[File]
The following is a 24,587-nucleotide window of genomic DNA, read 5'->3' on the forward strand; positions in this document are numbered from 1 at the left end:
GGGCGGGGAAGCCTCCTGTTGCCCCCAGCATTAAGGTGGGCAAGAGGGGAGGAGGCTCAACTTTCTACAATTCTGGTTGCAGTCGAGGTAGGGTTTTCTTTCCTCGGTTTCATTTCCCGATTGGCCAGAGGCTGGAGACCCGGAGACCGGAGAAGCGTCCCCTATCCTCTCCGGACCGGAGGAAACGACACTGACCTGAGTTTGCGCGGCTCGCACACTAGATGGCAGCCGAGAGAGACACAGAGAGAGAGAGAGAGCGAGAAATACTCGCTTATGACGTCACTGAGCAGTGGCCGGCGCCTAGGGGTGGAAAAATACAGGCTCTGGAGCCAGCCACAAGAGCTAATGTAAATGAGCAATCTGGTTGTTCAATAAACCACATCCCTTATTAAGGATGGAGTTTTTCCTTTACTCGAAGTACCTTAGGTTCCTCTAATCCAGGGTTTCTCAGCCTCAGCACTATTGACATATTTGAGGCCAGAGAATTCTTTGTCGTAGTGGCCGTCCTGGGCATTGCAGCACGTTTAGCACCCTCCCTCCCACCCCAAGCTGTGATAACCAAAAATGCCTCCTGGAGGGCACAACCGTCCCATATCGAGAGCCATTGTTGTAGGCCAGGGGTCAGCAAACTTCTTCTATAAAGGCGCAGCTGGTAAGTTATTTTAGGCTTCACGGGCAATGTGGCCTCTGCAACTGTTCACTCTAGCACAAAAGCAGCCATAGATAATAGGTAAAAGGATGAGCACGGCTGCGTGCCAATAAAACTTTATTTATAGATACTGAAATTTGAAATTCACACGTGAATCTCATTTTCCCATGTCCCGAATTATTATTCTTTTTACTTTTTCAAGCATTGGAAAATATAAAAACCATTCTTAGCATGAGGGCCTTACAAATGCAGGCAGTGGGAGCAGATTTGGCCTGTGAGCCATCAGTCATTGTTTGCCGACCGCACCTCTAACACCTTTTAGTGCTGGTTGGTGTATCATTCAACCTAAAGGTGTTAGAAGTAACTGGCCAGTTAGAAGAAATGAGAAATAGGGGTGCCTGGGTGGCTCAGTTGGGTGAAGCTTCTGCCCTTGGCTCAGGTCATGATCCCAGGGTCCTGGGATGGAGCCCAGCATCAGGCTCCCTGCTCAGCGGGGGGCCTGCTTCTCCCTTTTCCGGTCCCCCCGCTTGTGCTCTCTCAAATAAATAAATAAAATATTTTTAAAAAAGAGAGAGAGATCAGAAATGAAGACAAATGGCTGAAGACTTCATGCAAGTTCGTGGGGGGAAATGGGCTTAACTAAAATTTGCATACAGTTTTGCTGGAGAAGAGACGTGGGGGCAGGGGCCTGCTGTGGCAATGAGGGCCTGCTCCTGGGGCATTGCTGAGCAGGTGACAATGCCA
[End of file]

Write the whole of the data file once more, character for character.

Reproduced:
The following is a 24,587-nucleotide window of genomic DNA, read 5'->3' on the forward strand; positions in this document are numbered from 1 at the left end:
GGGCGGGGAAGCCTCCTGTTGCCCCCAGCATTAAGGTGGGCAAGAGGGGAGGAGGCTCAACTTTCTACAATTCTGGTTGCAGTCGAGGTAGGGTTTTCTTTCCTCGGTTTCATTTCCCGATTGGCCAGAGGCTGGAGACCCGGAGACCGGAGAAGCGTCCCCTATCCTCTCCGGACCGGAGGAAACGACACTGACCTGAGTTTGCGCGGCTCGCACACTAGATGGCAGCCGAGAGAGACACAGAGAGAGAGAGAGAGCGAGAAATACTCGCTTATGACGTCACTGAGCAGTGGCCGGCGCCTAGGGGTGGAAAAATACAGGCTCTGGAGCCAGCCACAAGAGCTAATGTAAATGAGCAATCTGGTTGTTCAATAAACCACATCCCTTATTAAGGATGGAGTTTTTCCTTTACTCGAAGTACCTTAGGTTCCTCTAATCCAGGGTTTCTCAGCCTCAGCACTATTGACATATTTGAGGCCAGAGAATTCTTTGTCGTAGTGGCCGTCCTGGGCATTGCAGCACGTTTAGCACCCTCCCTCCCACCCCAAGCTGTGATAACCAAAAATGCCTCCTGGAGGGCACAACCGTCCCATATCGAGAGCCATTGTTGTAGGCCAGGGGTCAGCAAACTTCTTCTATAAAGGCGCAGCTGGTAAGTTATTTTAGGCTTCACGGGCAATGTGGCCTCTGCAACTGTTCACTCTAGCACAAAAGCAGCCATAGATAATAGGTAAAAGGATGAGCACGGCTGCGTGCCAATAAAACTTTATTTATAGATACTGAAATTTGAAATTCACACGTGAATCTCATTTTCCCATGTCCCGAATTATTATTCTTTTTACTTTTTCAAGCATTGGAAAATATAAAAACCATTCTTAGCATGAGGGCCTTACAAATGCAGGCAGTGGGAGCAGATTTGGCCTGTGAGCCATCAGTCATTGTTTGCCGACCGCACCTCTAACACCTTTTAGTGCTGGTTGGTGTATCATTCAACCTAAAGGTGTTAGAAGTAACTGGCCAGTTAGAAGAAATGAGAAATAGGGGTGCCTGGGTGGCTCAGTTGGGTGAAGCTTCTGCCCTTGGCTCAGGTCATGATCCCAGGGTCCTGGGATGGAGCCCAGCATCAGGCTCCCTGCTCAGCGGGGGGCCTGCTTCTCCCTTTTCCGGTCCCCCCGCTTGTGCTCTCTCAAATAAATAAATAAAATATTTTTAAAAAAGAGAGAGAGATCAGAAATGAAGACAAATGGCTGAAGACTTCATGCAAGTTCGTGGGGGGAAATGGGCTTAACTAAAATTTGCATACAGTTTTGCTGGAGAAGAGACGTGGGGGCAGGGGCCTGCTGTGGCAATGAGGGCCTGCTCCTGGGGCATTGCTGAGCAGGTGACAATGCCA